Kim wants to save the world from itself. In short, he is talking about yet another incident where some service asks for username and password to some other service, in order to glean information from your account to do something cool. Usually this turns out to be “harvest my contacts so I don’t have to find all my friends yet again on the social network of the month”, but in this case it was to calculate your “Twitterank”. Whatever that is. Kim tells us
The only safe solution for the broad spectrum of computer users is one in which they cannot give away their secrets. In other words: Information Cards (the advantage being they donâ€™t necessarily require hardware) or Smart Cards. Can there be a better teacher than reality?
Well, no. There’s a safer way that’s just as useful: turn off your computer. Since what Kim proposes means that I simply can’t get my Twitterank at all (oh, the humanity!), why even bother with Infocards or any other kind of authentication I can’t give away? I may as well just watch TV instead.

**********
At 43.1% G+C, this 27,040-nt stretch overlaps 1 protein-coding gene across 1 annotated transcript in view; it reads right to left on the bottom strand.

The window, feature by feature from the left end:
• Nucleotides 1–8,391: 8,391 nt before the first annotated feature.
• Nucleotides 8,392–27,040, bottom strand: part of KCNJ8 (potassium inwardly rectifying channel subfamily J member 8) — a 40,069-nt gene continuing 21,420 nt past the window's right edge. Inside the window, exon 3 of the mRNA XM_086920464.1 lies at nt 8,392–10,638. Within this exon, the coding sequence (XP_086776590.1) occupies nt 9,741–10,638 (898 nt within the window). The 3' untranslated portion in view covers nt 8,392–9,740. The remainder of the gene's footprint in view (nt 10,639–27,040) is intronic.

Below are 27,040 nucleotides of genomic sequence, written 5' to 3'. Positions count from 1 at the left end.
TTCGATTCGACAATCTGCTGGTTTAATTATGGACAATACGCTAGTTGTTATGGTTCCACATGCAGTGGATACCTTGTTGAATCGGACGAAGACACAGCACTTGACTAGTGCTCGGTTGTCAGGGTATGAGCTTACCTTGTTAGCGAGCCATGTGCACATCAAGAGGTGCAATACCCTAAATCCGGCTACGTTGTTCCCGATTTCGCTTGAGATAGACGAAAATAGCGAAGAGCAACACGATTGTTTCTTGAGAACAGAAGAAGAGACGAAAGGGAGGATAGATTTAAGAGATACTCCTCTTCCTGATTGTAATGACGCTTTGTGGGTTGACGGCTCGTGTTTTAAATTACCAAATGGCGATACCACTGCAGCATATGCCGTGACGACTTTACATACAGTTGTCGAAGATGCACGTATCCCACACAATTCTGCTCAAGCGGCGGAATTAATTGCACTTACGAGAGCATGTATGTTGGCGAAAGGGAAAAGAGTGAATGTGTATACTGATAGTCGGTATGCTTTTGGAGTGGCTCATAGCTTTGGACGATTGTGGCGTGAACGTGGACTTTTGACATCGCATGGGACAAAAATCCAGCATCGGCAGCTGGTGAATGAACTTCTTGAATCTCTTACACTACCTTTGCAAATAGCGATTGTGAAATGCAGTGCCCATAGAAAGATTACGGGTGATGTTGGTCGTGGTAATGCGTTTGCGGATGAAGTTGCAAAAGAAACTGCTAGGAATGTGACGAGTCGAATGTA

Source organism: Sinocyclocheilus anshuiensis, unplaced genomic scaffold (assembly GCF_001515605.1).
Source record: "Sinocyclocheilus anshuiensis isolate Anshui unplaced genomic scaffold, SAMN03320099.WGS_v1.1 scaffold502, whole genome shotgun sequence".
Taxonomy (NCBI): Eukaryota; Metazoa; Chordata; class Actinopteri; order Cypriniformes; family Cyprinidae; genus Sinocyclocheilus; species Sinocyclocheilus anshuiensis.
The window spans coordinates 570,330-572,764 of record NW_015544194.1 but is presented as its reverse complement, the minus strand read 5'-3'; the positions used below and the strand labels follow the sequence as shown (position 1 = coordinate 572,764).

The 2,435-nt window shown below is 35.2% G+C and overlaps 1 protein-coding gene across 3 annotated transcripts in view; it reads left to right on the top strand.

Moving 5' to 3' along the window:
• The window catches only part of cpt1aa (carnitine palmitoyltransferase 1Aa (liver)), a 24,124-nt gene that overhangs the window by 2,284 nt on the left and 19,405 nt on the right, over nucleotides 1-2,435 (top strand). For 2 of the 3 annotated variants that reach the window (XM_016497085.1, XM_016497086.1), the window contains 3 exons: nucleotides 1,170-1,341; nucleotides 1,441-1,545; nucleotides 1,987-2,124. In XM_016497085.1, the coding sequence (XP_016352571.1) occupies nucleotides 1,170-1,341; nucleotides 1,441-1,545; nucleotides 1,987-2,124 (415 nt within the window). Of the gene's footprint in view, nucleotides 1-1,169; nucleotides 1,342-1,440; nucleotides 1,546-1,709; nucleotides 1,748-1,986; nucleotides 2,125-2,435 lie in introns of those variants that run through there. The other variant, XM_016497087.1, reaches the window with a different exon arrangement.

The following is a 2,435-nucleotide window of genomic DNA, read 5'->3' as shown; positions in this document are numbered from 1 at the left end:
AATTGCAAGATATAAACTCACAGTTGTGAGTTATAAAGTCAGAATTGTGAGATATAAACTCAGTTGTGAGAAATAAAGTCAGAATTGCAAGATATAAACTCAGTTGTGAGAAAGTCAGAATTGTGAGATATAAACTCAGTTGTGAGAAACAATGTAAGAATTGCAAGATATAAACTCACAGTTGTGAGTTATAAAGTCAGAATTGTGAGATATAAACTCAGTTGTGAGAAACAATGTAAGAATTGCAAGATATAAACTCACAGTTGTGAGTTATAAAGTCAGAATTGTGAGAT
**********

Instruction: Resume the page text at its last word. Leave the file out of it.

Now, the emerging answer to this problem is OAuth, which protects your passwords, if you authenticate that way. Of course, OAuth is perfectly compatible with the notion of signing in at your service provider with an Infocard, just as it is with signing in with a password. But where is the advantage of Infocards? Once you have deployed OAuth, you have removed the need for users to reveal their passwords, so now the value add for Infocards seems quite small.
But if Infocards (or any other kind of signature-based credential) supported delegation, this would be much cooler. Then the user could sign a statement saying, in effect, “give the holder of key X access to my contacts” (or whatever it is they want to give access to) using the private key of the credential they use for logging in. Then they give Twitterank a copy of their certificate and a copy of the new signed delegation certificate. Twitterank presents the chained certificates and proves they have private key X. Twitter checks the signature on the chained delegation certificate and that the user certificate is the one corresponding to the account Twitterank wants access to, and then gives access to just the data specified in the delegation certificate.
The beauty of this is it can be sub-delegated, a facility that is entirely missing from OAuth, and one that I confidently expect to be the next problem in this space (but apparently predicting such things is of little value – no-one listens until they hit the brick wall lack of the facility puts in their way).